HARVARD GSD ANNOUNCES 2018 CYCLE OF THE RICHARD ROGERS FELLOWSHIP AT THE WIMBLEDON HOUSE IN LONDON
Harvard University Graduate School of Design (GSD) announces the 2018 cycle of the Richard Rogers Fellowship, a residency program based at the Wimbledon House, which was designed by Lord Rogers in the late 1960s. The London-based Fellowship is intended to encourage in-depth, original forms of investigation as a way to expand both practice and scholarship. Open to accomplished professionals and scholars working in any field related to the built environment, the Fellowship seeks research proposals focused on those topics that have been central to Lord Rogers’s life and career, including questions of urbanism, sustainability, and how people use cities. The Fellowship is inspired by Lord Rogers’s commitment to cross-disciplinary investigation and engagement, evident across his prolific output as an architect, urbanist, author, and activist.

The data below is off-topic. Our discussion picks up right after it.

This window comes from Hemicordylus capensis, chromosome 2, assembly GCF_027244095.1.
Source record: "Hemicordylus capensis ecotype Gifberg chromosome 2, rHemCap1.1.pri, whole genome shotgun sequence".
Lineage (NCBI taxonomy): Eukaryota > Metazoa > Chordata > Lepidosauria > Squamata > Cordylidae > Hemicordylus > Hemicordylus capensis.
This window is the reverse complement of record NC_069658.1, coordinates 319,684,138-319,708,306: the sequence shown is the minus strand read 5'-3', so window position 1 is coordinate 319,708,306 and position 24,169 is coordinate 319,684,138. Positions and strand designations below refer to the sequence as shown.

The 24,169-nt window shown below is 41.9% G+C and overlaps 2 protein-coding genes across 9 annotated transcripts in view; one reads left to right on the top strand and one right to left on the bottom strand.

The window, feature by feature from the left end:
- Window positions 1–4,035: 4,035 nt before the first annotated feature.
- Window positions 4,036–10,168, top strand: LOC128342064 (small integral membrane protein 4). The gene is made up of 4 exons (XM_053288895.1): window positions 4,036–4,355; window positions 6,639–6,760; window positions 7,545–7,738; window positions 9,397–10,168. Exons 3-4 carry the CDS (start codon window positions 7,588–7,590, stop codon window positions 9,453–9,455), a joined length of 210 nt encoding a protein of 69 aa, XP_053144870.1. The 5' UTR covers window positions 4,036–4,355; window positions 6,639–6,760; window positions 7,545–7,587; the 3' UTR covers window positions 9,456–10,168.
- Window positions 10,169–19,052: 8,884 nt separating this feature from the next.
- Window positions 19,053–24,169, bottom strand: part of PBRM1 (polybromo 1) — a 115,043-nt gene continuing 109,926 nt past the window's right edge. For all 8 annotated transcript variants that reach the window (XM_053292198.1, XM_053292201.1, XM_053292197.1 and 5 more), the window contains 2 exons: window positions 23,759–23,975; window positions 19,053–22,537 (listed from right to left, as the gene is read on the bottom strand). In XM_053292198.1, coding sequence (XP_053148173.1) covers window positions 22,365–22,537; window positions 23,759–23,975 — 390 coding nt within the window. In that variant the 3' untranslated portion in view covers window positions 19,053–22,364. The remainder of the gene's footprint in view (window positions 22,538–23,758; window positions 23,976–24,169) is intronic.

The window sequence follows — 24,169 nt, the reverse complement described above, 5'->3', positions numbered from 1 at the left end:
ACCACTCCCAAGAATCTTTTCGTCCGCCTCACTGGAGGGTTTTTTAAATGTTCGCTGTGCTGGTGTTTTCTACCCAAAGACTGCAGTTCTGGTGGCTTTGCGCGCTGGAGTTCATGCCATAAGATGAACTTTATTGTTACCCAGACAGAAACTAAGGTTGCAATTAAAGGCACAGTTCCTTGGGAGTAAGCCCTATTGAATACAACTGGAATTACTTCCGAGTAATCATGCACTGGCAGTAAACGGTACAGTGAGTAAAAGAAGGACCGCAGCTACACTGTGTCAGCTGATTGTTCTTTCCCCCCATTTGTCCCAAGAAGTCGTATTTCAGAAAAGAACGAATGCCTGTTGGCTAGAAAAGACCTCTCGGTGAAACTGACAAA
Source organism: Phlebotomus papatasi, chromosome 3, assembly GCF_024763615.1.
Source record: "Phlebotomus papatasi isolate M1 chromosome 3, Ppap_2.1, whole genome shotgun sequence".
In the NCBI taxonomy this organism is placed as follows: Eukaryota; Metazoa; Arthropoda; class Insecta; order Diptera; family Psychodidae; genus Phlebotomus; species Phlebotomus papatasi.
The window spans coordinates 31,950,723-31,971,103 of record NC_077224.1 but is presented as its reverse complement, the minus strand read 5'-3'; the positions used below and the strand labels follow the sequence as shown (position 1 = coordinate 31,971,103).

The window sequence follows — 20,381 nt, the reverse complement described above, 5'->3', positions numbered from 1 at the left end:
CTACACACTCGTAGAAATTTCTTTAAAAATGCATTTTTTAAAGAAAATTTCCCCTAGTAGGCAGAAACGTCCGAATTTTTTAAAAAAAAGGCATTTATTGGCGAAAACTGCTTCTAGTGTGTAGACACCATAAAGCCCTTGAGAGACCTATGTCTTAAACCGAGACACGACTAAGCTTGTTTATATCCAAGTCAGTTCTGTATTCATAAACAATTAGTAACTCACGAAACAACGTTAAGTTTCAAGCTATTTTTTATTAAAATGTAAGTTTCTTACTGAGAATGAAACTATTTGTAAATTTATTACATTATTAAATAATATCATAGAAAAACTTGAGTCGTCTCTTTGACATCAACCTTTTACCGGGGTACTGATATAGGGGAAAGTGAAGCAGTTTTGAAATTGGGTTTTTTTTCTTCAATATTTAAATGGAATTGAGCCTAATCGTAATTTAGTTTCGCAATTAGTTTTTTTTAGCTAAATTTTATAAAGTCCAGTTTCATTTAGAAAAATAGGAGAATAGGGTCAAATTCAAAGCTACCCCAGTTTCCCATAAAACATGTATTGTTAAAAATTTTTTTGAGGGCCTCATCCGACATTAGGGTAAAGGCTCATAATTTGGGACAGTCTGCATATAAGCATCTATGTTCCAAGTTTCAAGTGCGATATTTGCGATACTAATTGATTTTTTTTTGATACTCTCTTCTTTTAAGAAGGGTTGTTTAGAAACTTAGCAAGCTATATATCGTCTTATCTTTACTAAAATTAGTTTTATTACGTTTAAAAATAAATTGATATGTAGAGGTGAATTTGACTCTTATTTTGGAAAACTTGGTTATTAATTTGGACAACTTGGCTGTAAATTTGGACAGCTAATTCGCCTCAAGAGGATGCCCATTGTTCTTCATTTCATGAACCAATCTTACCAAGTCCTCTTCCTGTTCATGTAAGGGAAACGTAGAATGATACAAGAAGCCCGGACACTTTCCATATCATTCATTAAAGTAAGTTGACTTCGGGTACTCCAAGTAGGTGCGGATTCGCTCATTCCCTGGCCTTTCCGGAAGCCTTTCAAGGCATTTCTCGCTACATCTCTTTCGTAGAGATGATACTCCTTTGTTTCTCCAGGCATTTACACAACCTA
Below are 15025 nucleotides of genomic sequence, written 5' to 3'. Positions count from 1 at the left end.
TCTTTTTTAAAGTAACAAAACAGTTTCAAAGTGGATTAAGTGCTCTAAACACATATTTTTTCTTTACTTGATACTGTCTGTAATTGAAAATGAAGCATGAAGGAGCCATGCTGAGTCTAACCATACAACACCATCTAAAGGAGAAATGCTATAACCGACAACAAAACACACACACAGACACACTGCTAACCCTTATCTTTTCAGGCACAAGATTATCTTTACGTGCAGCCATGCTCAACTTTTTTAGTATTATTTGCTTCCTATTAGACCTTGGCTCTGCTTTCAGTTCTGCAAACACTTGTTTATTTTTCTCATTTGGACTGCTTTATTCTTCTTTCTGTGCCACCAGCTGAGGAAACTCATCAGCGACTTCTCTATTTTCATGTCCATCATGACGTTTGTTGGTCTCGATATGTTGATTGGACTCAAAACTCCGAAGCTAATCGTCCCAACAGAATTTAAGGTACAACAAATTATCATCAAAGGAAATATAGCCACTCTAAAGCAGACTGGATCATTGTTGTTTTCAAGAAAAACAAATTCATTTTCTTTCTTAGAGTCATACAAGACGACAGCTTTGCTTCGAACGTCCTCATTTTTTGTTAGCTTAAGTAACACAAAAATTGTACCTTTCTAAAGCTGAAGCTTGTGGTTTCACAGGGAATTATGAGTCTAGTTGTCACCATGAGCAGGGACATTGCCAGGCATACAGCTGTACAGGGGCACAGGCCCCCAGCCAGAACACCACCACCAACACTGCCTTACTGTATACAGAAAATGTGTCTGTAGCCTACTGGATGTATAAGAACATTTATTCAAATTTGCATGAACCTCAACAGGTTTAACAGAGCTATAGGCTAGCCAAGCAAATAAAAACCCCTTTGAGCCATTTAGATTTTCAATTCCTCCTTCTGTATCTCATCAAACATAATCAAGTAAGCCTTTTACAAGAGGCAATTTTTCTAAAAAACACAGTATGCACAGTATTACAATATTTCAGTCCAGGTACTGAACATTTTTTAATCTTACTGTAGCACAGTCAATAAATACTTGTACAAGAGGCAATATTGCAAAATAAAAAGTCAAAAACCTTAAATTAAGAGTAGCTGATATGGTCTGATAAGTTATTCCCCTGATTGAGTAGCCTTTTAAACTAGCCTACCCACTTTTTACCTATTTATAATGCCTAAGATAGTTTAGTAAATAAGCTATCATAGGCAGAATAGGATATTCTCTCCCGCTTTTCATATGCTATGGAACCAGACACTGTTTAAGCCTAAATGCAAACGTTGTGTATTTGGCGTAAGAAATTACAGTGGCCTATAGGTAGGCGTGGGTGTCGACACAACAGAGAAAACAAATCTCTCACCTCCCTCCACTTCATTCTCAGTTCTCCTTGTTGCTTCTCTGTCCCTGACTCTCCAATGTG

“The spirit of the Fellowship is intended to carry forward and expand on Lord Rogers’ deep commitment to cities not as ends in themselves, but as a fundamental means of bettering human life,” said Mohsen Mostafavi, Dean and Alexander and Victoria Wiley Professor of Design at Harvard GSD. “At the GSD, our work is organized around the urgent issues cities are facing globally, a pedagogical approach requiring exploration and collaboration across disciplinary lines. We are very fortunate and excited about this opportunity to support, learn from, and promote such cross-disciplinary research internationally, in the context of London’s thriving architecture, design, and art communities and vast institutional resources.”
The Richard Rogers Fellowship activates Rogers’s historic Wimbledon House as a site of collaborative investigation for researchers and practitioners into topics that have been central to Rogers’s life and career, including questions of urbanism, sustainability, and how people use cities. Projects that the six inaugural fellows will bring to the house this year include examinations of public and affordable housing; how food and cooking transform cities; and citizen-driven urban regeneration initiatives.
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